Russia is a bit of a wild card. It is adding to its reserves at a significant clip. Putin is no longer W’s best fried — even if they share a concern with Islamic terrorism. The US no longer seems to be following Condi’s old adage to “punish France, forget Germany and forgive Russia.” Russia and France sort of traded places. And Russia was one of the first to increase its euro holdings.
The biggest wild card of all, though, is China. It anchors the Bretton Woods 2 system, both by providing enormous amounts of financing to the US and by “punishing” any country that defects from the coalition. Opting out of the dollar financing cartel means, more than anything else, ending currency intervention and letting your currency appreciate against the dollar. But so long as China pegs to the dollar, that has an immediate cost. Changing your reserves from dollars to gold was a lot easier …
Yet if China anchors the system, along with the US, through its willingness to build up its dollar reserves to keep the renminbi-dollar stable, and to keep the renminbi weak, it hardly does so because it is a strategic ally of the US. Economically, China is the West Germany of Bretton Woods 2, but politically, China is clearly not the West Germany of Bretton Woods 2. The US — or at least some in the US — talk of the China as a strategic rival, and at least some in China think of the US in a similar terms. The analogy to France does not quite work either — France and the US were allies drifting apart, in part because French fears of Germany were waning, and it is not clear that China and the US ever fully transitioned from Cold War adversaries to allies.
That makes for an unusually strange mix. Two potential strategic rivals, at least in the Pacific, anchor two ends of an unbalanced economic relationship. Yet both would face significant economic costs if the unbalanced economic relationship broke down – or if an unbalanced relationship had to suddenly become a balanced relationship. Both think the current unbalanced relationship is increasing their strategic position: China sees its industrial might growing, its influence in Asia growing and its influence in resource rich economies growing. The US gets to finance the global war on terrorism on the cheap.
Beware, though, if either side starts to begin to seriously question the positive impact of the current unbalanced economic relationship on its global strategic position. China might read Stephen Roach and conclude that can only sustain its global hegemony on the back of the interest rate subsidy provided by the People’s Bank of China. The US might begin to view China’s willingness to do business with anyone who has oil as an impediment to its broader efforts to transform the world …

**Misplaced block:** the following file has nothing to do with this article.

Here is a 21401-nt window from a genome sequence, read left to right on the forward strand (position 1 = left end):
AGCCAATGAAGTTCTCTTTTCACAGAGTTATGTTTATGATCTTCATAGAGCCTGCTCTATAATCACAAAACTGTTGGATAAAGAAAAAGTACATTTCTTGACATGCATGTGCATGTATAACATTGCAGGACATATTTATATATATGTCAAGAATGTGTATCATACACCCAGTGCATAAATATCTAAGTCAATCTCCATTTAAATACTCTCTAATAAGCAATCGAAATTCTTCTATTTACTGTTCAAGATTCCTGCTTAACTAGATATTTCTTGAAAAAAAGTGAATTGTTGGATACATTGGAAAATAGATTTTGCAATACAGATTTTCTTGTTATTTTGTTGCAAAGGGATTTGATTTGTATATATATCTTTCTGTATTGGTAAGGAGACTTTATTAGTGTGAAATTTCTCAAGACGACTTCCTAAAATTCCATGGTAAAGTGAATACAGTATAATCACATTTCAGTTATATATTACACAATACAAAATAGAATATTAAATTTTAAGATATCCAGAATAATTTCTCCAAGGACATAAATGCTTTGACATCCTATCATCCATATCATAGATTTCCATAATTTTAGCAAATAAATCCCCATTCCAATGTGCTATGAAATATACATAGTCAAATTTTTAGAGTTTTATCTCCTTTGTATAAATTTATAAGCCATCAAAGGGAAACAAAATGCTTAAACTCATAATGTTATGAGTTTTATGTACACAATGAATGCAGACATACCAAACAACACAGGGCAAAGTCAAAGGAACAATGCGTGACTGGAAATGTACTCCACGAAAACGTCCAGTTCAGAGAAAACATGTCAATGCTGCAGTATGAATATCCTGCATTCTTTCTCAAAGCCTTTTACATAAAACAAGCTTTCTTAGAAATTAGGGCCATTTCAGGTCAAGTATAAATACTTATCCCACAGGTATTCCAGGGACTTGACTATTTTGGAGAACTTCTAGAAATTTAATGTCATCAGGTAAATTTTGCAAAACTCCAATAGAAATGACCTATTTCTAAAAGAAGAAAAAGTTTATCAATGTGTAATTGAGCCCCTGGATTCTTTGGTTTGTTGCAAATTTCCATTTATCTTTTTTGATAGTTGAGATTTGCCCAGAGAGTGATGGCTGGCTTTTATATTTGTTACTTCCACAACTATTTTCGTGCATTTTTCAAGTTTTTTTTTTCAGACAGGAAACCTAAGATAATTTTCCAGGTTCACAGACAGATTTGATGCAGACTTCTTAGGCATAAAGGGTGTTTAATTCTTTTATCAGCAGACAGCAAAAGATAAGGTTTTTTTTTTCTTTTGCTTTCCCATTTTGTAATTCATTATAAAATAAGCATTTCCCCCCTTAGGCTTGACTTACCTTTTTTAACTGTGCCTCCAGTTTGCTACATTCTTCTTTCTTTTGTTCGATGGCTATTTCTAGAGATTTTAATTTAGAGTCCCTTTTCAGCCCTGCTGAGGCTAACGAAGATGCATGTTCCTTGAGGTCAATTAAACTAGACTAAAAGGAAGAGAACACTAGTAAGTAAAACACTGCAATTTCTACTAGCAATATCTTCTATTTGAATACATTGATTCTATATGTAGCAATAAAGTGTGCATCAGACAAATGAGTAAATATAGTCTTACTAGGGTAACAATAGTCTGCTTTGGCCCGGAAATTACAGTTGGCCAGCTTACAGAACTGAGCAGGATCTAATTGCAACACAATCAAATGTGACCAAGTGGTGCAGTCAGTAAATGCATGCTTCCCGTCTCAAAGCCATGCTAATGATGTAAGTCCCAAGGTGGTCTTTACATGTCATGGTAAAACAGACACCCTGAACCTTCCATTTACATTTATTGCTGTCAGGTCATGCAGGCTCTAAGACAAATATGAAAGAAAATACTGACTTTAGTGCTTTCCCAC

Brad DeLong consistently makes the classic economic liberal case on China. He has articulated a simple US strategic interest: the US should not take steps that impede China’s economic development. Rather, the US should be to China as Britain was to the United States after 1870. I would feel a lot more comfortable, though, if the US was financing China’s development in the way Britain helped finance the United States’ development after the Civil War. Right now, of course, the money is flowing the other way …
One asides. David Altig of Macroblog has argued central banks do not maximize their investment returns (or seek to minimize their financial losses), but rather focus on maximizing other goals — whether domestic or global macroeconomic stability. They are willing to take losses on reserves to achieve their broader objectives. That is a fair point. On the other hand, central banks are “banks” and they cannot be entirely indifferent to prospective losses either — particularly given the sheet size of the potential losses some Asian countries face and the fact that these losses ultimately will be passed on to the rest of the government. Moreover, large scale reserve accumulation can make it more difficult for the central bank to achieve their other goals — rapid money growth from reserve accumulation that is not fully sterilized is not obviously conducive to either domestic monetary and financial stability. But this is a debate for a different time …